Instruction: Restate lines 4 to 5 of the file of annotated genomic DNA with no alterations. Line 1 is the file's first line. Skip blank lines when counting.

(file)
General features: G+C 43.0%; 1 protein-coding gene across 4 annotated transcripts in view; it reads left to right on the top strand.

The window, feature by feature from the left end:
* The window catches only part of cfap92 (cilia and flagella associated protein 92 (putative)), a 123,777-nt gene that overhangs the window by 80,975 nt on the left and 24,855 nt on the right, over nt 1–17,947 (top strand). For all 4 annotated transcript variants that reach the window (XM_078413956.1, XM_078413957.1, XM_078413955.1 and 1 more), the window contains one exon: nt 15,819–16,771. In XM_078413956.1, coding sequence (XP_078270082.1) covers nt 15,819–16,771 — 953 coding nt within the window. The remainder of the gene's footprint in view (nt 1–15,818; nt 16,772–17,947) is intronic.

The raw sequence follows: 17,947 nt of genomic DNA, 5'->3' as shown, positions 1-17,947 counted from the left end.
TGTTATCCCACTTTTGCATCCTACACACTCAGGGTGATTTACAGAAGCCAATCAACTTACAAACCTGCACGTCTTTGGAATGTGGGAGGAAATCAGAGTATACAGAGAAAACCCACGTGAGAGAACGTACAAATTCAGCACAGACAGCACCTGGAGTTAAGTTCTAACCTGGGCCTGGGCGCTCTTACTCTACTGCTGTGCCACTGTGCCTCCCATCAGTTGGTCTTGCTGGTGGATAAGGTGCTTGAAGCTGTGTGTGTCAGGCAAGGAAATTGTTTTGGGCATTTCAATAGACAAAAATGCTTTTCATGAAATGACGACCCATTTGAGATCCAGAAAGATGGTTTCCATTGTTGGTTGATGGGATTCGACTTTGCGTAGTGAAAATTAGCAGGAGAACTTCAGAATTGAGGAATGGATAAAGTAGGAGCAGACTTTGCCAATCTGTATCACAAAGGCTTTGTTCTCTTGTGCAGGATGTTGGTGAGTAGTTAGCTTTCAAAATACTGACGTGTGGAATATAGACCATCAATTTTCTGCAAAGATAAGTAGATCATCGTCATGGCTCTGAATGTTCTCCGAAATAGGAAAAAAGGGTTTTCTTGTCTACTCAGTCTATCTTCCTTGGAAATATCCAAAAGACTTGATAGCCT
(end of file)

The raw sequence follows: 17,947 nt of genomic DNA, 5'->3' as shown, positions 1-17,947 counted from the left end.
TGTTATCCCACTTTTGCATCCTACACACTCAGGGTGATTTACAGAAGCCAATCAACTTACAAACCTGCACGTCTTTGGAATGTGGGAGGAAATCAGAGTATACAGAGAAAACCCACGTGAGAGAACGTACAAATTCAGCACAGACAGCACCTGGAGTTAAGTTCTAACCTGGGCCTGGGCGCTCTTACTCTACTGCTGTGCCACTGTGCCTCCCATCAGTTGGTCTTGCTGGTGGATAAGGTGCTTGAAGCTGTGTGTGTCAGGCAAGGAAATTGTTTTGGGCATTTCAATAGACAAAAATGCTTTTCATGAAATGACGACCCATTTGAGATCCAGAAAGATGGTTTCCATTGTTGGTTGATGGGATTCGACTTTGCGTAGTGAAAATTAGCAGGAGAACTTCAGAATTGAGGAATGGATAAAGTAGGAGCAGACTTTGCCAATCTGTATCACAAAGGCTTTGTTCTCTTGTGCAGGATGTTGGTGAGTAGTTAGCTTTCAAAATACTGACGTGTGGAATATAGACCATCAATTTTCTGCAAAGATAAGTAGATCATCGTCATGGCTCTGAATGTTCTCCGAAATAGGAAAAAAGGGTTTTCTTGTCTACTCAGTCTATCTTCCTTGGAAATATCCAAAAGACTTGATAGCCT